I’m continuing with the topic of detecting bicycles at demand-actuated traffic signals.  You’ll recall that the City rep with whom I was corresponding suggested the metallic composition of the bicycle matters.  I was thinking that as well, but had in mind the composition of the frame, and always thought steel would be the easiest to detect.  I wonder if that’s what the City rep had in mind.  Then I read this.  Turns out the bicycle’s rims matter more than the frame.  Makes sense as the rims are nearest to the sensors.  Also turns out that aluminum rims are easier to detect than steel.  Would have guessed the opposite.  The design of the sensing loops matters as much as anything.  We should insist on “diagonal quadrupole loops” which were developed for better detection of narrow vehicles (i.e. bicycles and motorcycles).  We also want detectors with an inductance change sensitivity level that goes down to 0.0025% to reliably detect bicycles.  If the City cares about it’s pledge to provide complete streets, they would do well to read this article.  I’ve posted a link on See Click Fix.  Wish me us luck!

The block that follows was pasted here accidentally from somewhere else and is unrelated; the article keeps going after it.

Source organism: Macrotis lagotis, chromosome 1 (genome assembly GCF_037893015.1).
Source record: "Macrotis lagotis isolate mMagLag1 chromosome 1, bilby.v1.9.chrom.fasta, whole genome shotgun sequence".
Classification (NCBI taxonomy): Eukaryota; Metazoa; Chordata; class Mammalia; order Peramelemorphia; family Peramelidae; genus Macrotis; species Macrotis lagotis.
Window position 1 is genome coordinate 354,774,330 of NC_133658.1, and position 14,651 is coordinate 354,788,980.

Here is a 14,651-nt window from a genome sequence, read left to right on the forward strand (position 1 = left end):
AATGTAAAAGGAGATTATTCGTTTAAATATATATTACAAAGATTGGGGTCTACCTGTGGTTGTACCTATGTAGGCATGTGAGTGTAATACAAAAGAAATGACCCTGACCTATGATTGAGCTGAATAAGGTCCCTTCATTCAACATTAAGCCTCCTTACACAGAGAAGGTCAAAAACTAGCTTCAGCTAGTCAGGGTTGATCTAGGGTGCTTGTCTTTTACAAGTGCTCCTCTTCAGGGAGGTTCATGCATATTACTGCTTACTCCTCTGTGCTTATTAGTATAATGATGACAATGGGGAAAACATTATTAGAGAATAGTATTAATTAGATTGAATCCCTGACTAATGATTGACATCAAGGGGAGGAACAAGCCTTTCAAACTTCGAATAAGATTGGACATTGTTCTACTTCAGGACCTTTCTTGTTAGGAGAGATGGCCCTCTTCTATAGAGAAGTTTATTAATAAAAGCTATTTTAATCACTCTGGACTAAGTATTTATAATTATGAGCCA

2 responses to “More

  1. If carbon rims become common, inductance loops will become less useful. The long term goal should be some sort of passive detection, like video or ultrasonic sonar. These could also replace beg buttons for crosswalks.

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